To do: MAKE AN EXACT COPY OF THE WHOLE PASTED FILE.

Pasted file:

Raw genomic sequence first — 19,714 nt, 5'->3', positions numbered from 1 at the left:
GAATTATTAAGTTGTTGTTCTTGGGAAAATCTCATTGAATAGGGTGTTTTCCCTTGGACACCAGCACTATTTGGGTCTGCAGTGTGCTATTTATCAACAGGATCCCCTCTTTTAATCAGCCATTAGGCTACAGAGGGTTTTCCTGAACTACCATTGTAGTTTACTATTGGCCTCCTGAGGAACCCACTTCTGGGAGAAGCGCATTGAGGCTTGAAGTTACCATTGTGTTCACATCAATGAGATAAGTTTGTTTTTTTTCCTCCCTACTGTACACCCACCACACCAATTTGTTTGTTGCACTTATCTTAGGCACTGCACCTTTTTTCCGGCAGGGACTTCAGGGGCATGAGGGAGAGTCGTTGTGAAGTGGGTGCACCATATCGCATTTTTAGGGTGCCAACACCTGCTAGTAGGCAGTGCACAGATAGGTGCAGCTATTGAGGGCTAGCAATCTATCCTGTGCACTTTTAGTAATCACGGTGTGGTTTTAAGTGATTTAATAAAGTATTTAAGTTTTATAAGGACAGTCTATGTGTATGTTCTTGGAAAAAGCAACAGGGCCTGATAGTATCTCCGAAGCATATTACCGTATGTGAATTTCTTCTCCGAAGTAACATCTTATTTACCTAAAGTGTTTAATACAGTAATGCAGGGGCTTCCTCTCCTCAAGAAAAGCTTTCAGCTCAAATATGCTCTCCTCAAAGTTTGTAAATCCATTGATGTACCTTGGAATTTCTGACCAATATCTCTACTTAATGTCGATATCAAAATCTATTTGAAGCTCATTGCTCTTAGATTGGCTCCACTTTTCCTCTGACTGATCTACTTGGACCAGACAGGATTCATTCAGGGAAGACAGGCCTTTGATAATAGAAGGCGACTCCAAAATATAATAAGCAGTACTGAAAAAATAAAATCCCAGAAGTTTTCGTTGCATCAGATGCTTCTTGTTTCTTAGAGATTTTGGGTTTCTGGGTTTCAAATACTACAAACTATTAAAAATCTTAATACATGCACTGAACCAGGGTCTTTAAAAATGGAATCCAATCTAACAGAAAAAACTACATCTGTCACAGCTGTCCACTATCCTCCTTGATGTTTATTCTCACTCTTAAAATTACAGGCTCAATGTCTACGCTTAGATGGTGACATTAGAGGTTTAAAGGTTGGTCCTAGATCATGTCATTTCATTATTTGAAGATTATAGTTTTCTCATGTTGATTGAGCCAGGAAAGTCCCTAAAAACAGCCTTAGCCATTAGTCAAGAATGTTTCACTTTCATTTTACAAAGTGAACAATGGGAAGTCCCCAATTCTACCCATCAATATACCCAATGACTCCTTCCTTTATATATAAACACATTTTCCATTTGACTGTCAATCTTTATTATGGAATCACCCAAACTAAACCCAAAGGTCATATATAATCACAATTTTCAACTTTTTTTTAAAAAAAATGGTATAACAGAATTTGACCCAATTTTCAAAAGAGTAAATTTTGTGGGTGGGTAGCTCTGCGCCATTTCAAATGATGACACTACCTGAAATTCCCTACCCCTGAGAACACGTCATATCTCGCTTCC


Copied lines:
Raw genomic sequence first — 19,714 nt, 5'->3', positions numbered from 1 at the left:
GAATTATTAAGTTGTTGTTCTTGGGAAAATCTCATTGAATAGGGTGTTTTCCCTTGGACACCAGCACTATTTGGGTCTGCAGTGTGCTATTTATCAACAGGATCCCCTCTTTTAATCAGCCATTAGGCTACAGAGGGTTTTCCTGAACTACCATTGTAGTTTACTATTGGCCTCCTGAGGAACCCACTTCTGGGAGAAGCGCATTGAGGCTTGAAGTTACCATTGTGTTCACATCAATGAGATAAGTTTGTTTTTTTTCCTCCCTACTGTACACCCACCACACCAATTTGTTTGTTGCACTTATCTTAGGCACTGCACCTTTTTTCCGGCAGGGACTTCAGGGGCATGAGGGAGAGTCGTTGTGAAGTGGGTGCACCATATCGCATTTTTAGGGTGCCAACACCTGCTAGTAGGCAGTGCACAGATAGGTGCAGCTATTGAGGGCTAGCAATCTATCCTGTGCACTTTTAGTAATCACGGTGTGGTTTTAAGTGATTTAATAAAGTATTTAAGTTTTATAAGGACAGTCTATGTGTATGTTCTTGGAAAAAGCAACAGGGCCTGATAGTATCTCCGAAGCATATTACCGTATGTGAATTTCTTCTCCGAAGTAACATCTTATTTACCTAAAGTGTTTAATACAGTAATGCAGGGGCTTCCTCTCCTCAAGAAAAGCTTTCAGCTCAAATATGCTCTCCTCAAAGTTTGTAAATCCATTGATGTACCTTGGAATTTCTGACCAATATCTCTACTTAATGTCGATATCAAAATCTATTTGAAGCTCATTGCTCTTAGATTGGCTCCACTTTTCCTCTGACTGATCTACTTGGACCAGACAGGATTCATTCAGGGAAGACAGGCCTTTGATAATAGAAGGCGACTCCAAAATATAATAAGCAGTACTGAAAAAATAAAATCCCAGAAGTTTTCGTTGCATCAGATGCTTCTTGTTTCTTAGAGATTTTGGGTTTCTGGGTTTCAAATACTACAAACTATTAAAAATCTTAATACATGCACTGAACCAGGGTCTTTAAAAATGGAATCCAATCTAACAGAAAAAACTACATCTGTCACAGCTGTCCACTATCCTCCTTGATGTTTATTCTCACTCTTAAAATTACAGGCTCAATGTCTACGCTTAGATGGTGACATTAGAGGTTTAAAGGTTGGTCCTAGATCATGTCATTTCATTATTTGAAGATTATAGTTTTCTCATGTTGATTGAGCCAGGAAAGTCCCTAAAAACAGCCTTAGCCATTAGTCAAGAATGTTTCACTTTCATTTTACAAAGTGAACAATGGGAAGTCCCCAATTCTACCCATCAATATACCCAATGACTCCTTCCTTTATATATAAACACATTTTCCATTTGACTGTCAATCTTTATTATGGAATCACCCAAACTAAACCCAAAGGTCATATATAATCACAATTTTCAACTTTTTTTTAAAAAAAATGGTATAACAGAATTTGACCCAATTTTCAAAAGAGTAAATTTTGTGGGTGGGTAGCTCTGCGCCATTTCAAATGATGACACTACCTGAAATTCCCTACCCCTGAGAACACGTCATATCTCGCTTCC